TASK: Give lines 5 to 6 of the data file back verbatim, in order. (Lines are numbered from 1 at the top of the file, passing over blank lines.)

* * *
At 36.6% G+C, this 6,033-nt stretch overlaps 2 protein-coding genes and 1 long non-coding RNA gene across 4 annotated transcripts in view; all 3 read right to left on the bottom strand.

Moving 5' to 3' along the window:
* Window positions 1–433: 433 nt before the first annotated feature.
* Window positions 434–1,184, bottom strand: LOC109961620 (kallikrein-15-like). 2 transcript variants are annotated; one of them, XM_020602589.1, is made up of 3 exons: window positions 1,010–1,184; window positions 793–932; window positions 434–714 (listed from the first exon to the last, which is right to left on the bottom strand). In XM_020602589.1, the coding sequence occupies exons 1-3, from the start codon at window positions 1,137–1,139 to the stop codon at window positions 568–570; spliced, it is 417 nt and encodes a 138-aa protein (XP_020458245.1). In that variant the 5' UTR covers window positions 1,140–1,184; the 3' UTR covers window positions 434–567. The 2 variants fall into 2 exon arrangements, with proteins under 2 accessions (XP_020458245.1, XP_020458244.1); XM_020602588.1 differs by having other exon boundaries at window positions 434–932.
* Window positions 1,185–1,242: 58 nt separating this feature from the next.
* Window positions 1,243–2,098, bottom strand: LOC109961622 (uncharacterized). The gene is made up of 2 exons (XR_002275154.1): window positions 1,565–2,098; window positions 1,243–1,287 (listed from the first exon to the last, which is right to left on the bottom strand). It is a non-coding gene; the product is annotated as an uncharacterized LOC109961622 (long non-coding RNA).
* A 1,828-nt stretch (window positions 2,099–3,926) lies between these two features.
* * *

* Window positions 1,185–1,242: 58 nt separating this feature from the next.
* Window positions 1,243–2,098, bottom strand: LOC109961622 (uncharacterized). The gene is made up of 2 exons (XR_002275154.1): window positions 1,565–2,098; window positions 1,243–1,287 (listed from the first exon to the last, which is right to left on the bottom strand). It is a non-coding gene; the product is annotated as an uncharacterized LOC109961622 (long non-coding RNA).